Les arbres peuvent-ils communiquer entre eux ?

Can trees communicate with each other?

Bastien Castagneyrol , Inrae

Trees can communicate . Not like in the movie Avatar of course, but in their own way, they exchange information with each other, and with the microbes, insects or birds that live in their branches and around their roots. Most of the time, they communicate to defend themselves against attacks by herbivorous insects or parasitic fungi.

Let's first agree on the meaning of words, it's always useful in science. For there to be communication between two organisms (between two trees, or between a tree and a bird), a signal must be emitted by the transmitter (the tree), it must be conveyed by a channel of communication to a receiver (another tree, or a bird), and that the receiver modifies its behavior to its advantage and to the advantage of the sender.

In trees, the signal used for communication is a chemical signal carried by small molecules. This signal passes either through the air or through the roots and the microscopic filaments of fungi which extend them and which can connect the trees to each other (the fungi associated with the roots of trees are called mycorrhizae). To put it simply, let's say that trees use both wifi to communicate with each other and with certain animals, and fiber to communicate with other trees.

Trees communicate with each other...

The communication of trees plays an essential role in their response to attack by herbivorous insects. When a caterpillar eats a leaf, it tears it and leaves a little bit of saliva in the wound. The leaf is able to recognize this wound and can know that it was caused by a herbivore. In this case, a cascade of chemical reactions takes place in the attacked leaf. This cascade results in the production of so-called volatile organic compounds (VOCs).

VOCs are chemical messengers that diffuse into the air. They are the ones carrying the signal “ALERT! We are under attack!" When a leaf that has not been attacked perceives this message, it prepares a defense arsenal before the attacker arrives, just in case: it begins to accumulate the products that will allow it to produce toxic molecules for herbivores. And it works ! By carrying out experiments on the willow , researchers have shown that if caterpillars are fed two types of leaves, some which have received a warning message and others which have not, the leaves prepared to attack took 20-40% less damage.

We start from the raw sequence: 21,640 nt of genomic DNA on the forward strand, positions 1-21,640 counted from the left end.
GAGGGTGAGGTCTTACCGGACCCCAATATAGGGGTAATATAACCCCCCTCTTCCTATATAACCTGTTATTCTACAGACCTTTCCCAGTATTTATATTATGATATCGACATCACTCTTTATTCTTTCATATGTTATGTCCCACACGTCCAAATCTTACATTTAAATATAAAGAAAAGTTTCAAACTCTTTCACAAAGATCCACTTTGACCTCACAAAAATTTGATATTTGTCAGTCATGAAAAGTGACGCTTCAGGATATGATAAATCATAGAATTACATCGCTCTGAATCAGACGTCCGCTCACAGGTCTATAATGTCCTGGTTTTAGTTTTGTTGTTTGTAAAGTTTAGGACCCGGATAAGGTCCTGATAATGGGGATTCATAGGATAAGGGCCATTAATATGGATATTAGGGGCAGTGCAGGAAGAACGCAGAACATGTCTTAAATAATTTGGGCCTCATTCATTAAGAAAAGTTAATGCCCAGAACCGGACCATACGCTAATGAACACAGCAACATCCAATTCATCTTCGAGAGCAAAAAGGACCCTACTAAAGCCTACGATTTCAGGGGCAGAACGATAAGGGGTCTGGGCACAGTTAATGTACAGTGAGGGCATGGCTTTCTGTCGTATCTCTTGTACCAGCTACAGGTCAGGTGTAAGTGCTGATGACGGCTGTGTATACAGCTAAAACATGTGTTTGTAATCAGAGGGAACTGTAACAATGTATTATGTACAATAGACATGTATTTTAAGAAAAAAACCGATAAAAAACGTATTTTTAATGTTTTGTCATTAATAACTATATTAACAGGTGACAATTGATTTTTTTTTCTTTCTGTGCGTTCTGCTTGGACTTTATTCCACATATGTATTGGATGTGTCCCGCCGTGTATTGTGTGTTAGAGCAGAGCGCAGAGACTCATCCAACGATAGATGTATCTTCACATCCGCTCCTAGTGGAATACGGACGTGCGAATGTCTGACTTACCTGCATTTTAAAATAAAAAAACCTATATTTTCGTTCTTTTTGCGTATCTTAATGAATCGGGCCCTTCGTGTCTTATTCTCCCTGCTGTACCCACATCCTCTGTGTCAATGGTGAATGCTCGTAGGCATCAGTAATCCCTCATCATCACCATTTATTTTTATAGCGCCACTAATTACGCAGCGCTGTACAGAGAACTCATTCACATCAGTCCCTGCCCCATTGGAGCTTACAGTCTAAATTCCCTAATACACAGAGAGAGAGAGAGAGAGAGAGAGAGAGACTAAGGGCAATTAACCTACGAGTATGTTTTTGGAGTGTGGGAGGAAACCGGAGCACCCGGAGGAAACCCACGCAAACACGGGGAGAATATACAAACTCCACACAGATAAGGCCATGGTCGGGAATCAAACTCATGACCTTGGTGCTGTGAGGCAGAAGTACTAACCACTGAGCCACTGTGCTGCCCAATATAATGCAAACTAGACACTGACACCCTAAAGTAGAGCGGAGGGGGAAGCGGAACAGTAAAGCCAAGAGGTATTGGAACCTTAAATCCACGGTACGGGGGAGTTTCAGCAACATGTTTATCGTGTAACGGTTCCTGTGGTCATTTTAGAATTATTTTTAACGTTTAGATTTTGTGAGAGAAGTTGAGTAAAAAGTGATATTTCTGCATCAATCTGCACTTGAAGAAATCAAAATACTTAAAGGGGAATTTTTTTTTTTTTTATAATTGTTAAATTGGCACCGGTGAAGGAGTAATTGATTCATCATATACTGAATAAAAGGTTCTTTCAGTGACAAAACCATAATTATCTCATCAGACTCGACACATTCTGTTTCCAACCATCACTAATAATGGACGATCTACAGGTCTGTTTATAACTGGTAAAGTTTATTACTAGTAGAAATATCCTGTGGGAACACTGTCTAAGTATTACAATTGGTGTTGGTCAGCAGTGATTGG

…and with their allies

But that's not all: COVs also allow trees to recruit bodyguards. The scientist Elina Mäntylä and her colleagues have for example shown this with tits . They prepared two batches of pine branches and placed sawfly larvae (herbivorous insects that eat pine needles) on one of them. They then removed the larvae by enclosing the branches in opaque plastic tubes, the ends of which were closed with fabric. They then observed the behavior of tits that they had carefully captured for the experiment.

Why tits? Because they are insectivorous birds that love sawfly larvae! You guessed it, the tits were mainly attracted to the tubes that held the branches that had been attacked by the insects. Yet they couldn't see what was inside. It is therefore that they have perceived a signal emitted by the only branches attacked: the COV.

Results of Elina Mäntylä's experiment. Elina Mäntyla , Author provided

In this case, the benefit for the sender is clear: the aggressor can be eliminated. The benefit for the receiver is also clear: the transmitter signals the presence of food. It's communication, between a tree and a bird.

Questionable consequences at the ecosystem level

Scientists can create experimental conditions that demonstrate the reality of tree communication. But if the attack of a leaf by a caterpillar triggers the emission of a chemical signal by the attacked tree, when we imagine the quantity of leaves and caterpillars present in a forest, we can easily apprehend the olfactory cacophony in which bathes the trees and their allies. Under these conditions, what is the importance of this communication in forest ecosystems?

In a study conducted on beech , researchers showed that chemical communication is only effective within a radius of 5 meters around the source of the VOCs. If we add to that the fact that VOCs are mostly very small molecules that degrade rapidly in the air, we suspect that if the trees communicate with each other through this "chemical wifi", it's just with their nearest neighbor.

There are some clues to say that we could exploit this "chatter" of trees to protect forests against attacks by herbivorous insects, but as often in ecology, we must be careful not to extrapolate too much the discoveries which are done in the lab, you have to take the time to check that "it works" also outside the lab, in a much, much more complex real world. Great discoveries in perspective!

This article is republished from The Conversation under a Creative Commons license. Read the original article .

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